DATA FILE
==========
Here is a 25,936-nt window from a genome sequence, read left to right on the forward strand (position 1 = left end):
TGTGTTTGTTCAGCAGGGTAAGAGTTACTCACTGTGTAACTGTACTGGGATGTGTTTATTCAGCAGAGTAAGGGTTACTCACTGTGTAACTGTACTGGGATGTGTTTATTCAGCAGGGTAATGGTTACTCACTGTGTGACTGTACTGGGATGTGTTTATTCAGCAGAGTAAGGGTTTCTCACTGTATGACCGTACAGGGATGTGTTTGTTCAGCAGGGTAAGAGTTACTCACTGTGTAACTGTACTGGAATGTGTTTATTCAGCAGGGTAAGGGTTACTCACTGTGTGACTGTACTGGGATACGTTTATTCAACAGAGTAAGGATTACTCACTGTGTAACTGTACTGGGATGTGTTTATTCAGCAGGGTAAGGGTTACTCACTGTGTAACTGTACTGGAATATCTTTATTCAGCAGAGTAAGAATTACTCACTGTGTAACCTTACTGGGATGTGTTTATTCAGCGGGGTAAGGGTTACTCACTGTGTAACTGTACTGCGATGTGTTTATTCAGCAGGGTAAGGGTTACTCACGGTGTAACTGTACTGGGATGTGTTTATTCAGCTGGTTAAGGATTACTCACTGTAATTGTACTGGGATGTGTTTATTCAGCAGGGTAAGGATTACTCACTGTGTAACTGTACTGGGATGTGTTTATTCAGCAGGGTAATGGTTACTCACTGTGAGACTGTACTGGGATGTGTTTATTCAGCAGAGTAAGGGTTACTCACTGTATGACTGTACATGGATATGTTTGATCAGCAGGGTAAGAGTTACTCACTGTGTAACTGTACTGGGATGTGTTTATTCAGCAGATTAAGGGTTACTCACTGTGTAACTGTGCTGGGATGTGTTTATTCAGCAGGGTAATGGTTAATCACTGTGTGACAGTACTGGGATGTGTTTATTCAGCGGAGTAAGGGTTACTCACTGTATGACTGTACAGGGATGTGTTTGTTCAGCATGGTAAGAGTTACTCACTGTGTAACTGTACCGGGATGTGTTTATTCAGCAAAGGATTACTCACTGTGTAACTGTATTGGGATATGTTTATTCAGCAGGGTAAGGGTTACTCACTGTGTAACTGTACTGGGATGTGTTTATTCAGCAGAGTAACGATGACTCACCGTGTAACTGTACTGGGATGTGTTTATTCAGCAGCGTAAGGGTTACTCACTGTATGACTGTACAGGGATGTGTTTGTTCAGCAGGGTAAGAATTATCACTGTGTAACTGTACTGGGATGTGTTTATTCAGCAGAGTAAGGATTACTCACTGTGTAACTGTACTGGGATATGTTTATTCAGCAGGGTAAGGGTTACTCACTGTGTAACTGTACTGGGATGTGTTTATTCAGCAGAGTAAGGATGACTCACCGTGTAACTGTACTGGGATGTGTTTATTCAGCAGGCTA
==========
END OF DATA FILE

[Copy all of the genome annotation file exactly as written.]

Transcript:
Here is a 25,936-nt window from a genome sequence, read left to right on the forward strand (position 1 = left end):
TGTGTTTGTTCAGCAGGGTAAGAGTTACTCACTGTGTAACTGTACTGGGATGTGTTTATTCAGCAGAGTAAGGGTTACTCACTGTGTAACTGTACTGGGATGTGTTTATTCAGCAGGGTAATGGTTACTCACTGTGTGACTGTACTGGGATGTGTTTATTCAGCAGAGTAAGGGTTTCTCACTGTATGACCGTACAGGGATGTGTTTGTTCAGCAGGGTAAGAGTTACTCACTGTGTAACTGTACTGGAATGTGTTTATTCAGCAGGGTAAGGGTTACTCACTGTGTGACTGTACTGGGATACGTTTATTCAACAGAGTAAGGATTACTCACTGTGTAACTGTACTGGGATGTGTTTATTCAGCAGGGTAAGGGTTACTCACTGTGTAACTGTACTGGAATATCTTTATTCAGCAGAGTAAGAATTACTCACTGTGTAACCTTACTGGGATGTGTTTATTCAGCGGGGTAAGGGTTACTCACTGTGTAACTGTACTGCGATGTGTTTATTCAGCAGGGTAAGGGTTACTCACGGTGTAACTGTACTGGGATGTGTTTATTCAGCTGGTTAAGGATTACTCACTGTAATTGTACTGGGATGTGTTTATTCAGCAGGGTAAGGATTACTCACTGTGTAACTGTACTGGGATGTGTTTATTCAGCAGGGTAATGGTTACTCACTGTGAGACTGTACTGGGATGTGTTTATTCAGCAGAGTAAGGGTTACTCACTGTATGACTGTACATGGATATGTTTGATCAGCAGGGTAAGAGTTACTCACTGTGTAACTGTACTGGGATGTGTTTATTCAGCAGATTAAGGGTTACTCACTGTGTAACTGTGCTGGGATGTGTTTATTCAGCAGGGTAATGGTTAATCACTGTGTGACAGTACTGGGATGTGTTTATTCAGCGGAGTAAGGGTTACTCACTGTATGACTGTACAGGGATGTGTTTGTTCAGCATGGTAAGAGTTACTCACTGTGTAACTGTACCGGGATGTGTTTATTCAGCAAAGGATTACTCACTGTGTAACTGTATTGGGATATGTTTATTCAGCAGGGTAAGGGTTACTCACTGTGTAACTGTACTGGGATGTGTTTATTCAGCAGAGTAACGATGACTCACCGTGTAACTGTACTGGGATGTGTTTATTCAGCAGCGTAAGGGTTACTCACTGTATGACTGTACAGGGATGTGTTTGTTCAGCAGGGTAAGAATTATCACTGTGTAACTGTACTGGGATGTGTTTATTCAGCAGAGTAAGGATTACTCACTGTGTAACTGTACTGGGATATGTTTATTCAGCAGGGTAAGGGTTACTCACTGTGTAACTGTACTGGGATGTGTTTATTCAGCAGAGTAAGGATGACTCACCGTGTAACTGTACTGGGATGTGTTTATTCAGCAGGCTA